December marked the second consecutive month of net outflows from long-term mutual funds, following $3 billion in net outflows in November, according to Strategic Insight, an Asset International company.
As a result, long-term mutual funds saw net inflows for the full-year 2011 of just $65 billion (excluding ETFs and VA funds).
“Because many investors engage in year-end portfolio adjustments and tax-related moves, December is a difficult month from which to draw firm conclusions. However, it is clear that investor sentiment remains cautious. Although the S&P 500 rose 1% in December, fund shareholders are still suffering from volatility fatigue following the ups and downs of the second half of 2011,” said Avi Nachmany, SI’s director of research. “Portfolio rebalancing may result in reduced outflows from U.S. equity funds in January, especially if the U.S. stock market continues its 2012 rise.”
Equity mutual funds saw accelerated redemptions in December compared with November. Net outflows from U.S. equity funds went from $11 billion in November to $24 billion in December, and net outflows from international and global equity funds went from $3 billion in November to $11 billion in December. Flows to international equity funds were hurt by investors’ reduced appetite for risk, as well as the negative impact of U.S. dollar appreciation (in 2011, the average international stock fund lost 12%, while the average U.S. equity fund was about flat).
Among the few categories of equity funds to post positive flows in December, the leaders were utility funds, long/short funds and multialternative funds. “While there is a lack of enthusiasm for U.S. equity funds, investors continue to seek out solutions aimed at lessening portfolio volatility and reducing correlation,” said Nachmany.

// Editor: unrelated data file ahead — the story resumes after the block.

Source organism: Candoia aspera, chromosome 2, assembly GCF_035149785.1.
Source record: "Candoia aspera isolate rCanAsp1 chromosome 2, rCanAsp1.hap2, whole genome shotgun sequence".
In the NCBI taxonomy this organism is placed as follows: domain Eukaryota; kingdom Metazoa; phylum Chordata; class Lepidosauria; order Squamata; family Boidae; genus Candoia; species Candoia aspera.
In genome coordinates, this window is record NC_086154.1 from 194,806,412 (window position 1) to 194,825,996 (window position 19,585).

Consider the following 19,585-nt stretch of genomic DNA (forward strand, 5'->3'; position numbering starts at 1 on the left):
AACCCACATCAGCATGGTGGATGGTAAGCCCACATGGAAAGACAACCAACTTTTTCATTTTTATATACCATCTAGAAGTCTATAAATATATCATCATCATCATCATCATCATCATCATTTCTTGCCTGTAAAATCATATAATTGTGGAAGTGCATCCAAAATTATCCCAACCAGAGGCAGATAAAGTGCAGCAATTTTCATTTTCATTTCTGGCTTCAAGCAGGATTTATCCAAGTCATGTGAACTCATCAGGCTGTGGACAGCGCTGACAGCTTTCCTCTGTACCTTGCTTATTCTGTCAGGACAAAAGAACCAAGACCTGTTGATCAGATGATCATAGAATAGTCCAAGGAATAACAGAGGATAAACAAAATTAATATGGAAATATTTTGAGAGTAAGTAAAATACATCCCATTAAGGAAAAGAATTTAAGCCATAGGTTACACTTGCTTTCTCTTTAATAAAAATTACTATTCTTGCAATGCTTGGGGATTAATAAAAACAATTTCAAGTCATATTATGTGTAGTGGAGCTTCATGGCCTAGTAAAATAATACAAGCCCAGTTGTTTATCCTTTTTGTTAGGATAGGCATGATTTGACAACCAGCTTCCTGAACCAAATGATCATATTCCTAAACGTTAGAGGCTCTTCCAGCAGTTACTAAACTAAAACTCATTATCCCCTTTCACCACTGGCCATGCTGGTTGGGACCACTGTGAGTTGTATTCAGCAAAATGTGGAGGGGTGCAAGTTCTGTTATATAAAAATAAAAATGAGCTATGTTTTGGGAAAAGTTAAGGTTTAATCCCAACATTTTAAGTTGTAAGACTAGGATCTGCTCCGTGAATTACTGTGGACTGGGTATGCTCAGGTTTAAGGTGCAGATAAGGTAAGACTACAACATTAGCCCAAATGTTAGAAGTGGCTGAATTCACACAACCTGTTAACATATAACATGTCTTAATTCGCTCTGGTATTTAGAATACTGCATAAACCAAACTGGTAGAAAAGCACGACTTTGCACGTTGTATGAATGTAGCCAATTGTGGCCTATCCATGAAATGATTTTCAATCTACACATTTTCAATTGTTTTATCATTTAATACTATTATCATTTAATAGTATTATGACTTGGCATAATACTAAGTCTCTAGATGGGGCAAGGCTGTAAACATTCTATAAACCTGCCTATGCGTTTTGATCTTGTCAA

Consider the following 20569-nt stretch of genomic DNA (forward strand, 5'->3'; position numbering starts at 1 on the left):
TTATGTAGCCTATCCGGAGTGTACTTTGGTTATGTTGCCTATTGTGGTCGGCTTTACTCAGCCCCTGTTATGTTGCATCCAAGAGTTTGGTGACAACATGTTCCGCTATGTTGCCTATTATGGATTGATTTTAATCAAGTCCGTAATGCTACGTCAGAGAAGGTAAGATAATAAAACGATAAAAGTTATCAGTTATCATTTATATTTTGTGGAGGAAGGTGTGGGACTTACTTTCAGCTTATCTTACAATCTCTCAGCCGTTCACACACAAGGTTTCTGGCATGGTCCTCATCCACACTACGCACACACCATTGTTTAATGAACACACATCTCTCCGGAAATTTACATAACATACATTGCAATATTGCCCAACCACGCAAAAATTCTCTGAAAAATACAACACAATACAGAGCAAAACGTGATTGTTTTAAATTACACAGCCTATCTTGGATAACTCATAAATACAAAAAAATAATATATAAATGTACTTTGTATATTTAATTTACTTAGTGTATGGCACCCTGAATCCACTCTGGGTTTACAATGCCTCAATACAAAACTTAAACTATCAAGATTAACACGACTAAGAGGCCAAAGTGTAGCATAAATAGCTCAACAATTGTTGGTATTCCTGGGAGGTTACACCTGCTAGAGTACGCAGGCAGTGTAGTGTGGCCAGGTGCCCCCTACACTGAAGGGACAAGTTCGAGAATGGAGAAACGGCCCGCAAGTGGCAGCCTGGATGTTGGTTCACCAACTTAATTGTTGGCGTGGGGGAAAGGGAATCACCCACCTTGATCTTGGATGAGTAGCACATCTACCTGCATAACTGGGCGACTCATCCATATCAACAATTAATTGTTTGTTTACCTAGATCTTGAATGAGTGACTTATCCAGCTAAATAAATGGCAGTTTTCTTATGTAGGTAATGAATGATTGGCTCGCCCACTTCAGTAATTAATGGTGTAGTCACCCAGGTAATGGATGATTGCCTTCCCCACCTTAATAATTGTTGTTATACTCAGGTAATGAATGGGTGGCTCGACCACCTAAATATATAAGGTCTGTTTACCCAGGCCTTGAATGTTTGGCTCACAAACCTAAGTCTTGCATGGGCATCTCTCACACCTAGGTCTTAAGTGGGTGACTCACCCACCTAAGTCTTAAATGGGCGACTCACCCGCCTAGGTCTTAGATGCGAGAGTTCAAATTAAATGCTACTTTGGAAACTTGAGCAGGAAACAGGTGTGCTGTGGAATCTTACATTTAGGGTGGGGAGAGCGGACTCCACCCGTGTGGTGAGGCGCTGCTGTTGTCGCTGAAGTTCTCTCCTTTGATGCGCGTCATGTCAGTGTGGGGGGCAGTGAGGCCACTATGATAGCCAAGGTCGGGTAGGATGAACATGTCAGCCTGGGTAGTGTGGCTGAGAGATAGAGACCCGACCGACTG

For 2011, equity funds saw net outflows of $51 billion, with $85 billion of net outflows from U.S. equity funds partly offset by $34 billion in net inflows from international equity funds.
Bond funds saw net inflows of $13 billion in December, including $8 billion to taxable bond funds and $5 billion to muni bond funds. Volatility fatigue also affected bond funds. Investors continued to see bond funds as a lower-risk means to participate in financial markets, as well as a source of income in an extremely-low-yield environment. In December, bond fund flows were led by intermediate-term, high-yield and short-term muni funds. Muni bond funds have been enjoying a revival of demand as fears of widespread defaults have faded.
For the full year 2011, bond funds saw $116 billion in net inflows, including $129 billion in net inflows to taxable bond funds and $13 billion in net outflows from muni bond funds.
Money-market funds saw net inflows of $39 billion in December, as retail investors continued to turn to money funds as a safety net, even as institutional money market funds continued to see sluggish demand. December was the second consecutive month of positive net flows to money funds, following $42 billion of net inflows in November. For the full year 2011, money market funds saw aggregate net outflows of $135 billion due to near-zero yields.
Separately, SI said U.S. Exchange-Traded Funds (ETFs) in December experienced $16 billion in net inflows. Leading the way in net inflows were large-cap blend, large-cap growth and large-cap value ETFs, with combined net flows of $10.5 billion in December. The biggest ETF, the SPDR S&P 500 ETF, took in $4.9 billion in net inflows in December. Precious metals ETFs saw net outflows in December.
For full-year 2011, ETFs (including ETNs) saw net inflows of $115 billion. That followed net inflows of $111 billion in 2010 and marked the fifth consecutive year that U.S. ETFs took in $100 billion or more in net inflows. At the end of 2011, U.S. ETF assets stood at $1.06 trillion, which was up from $1.006 trillion at the end of 2010.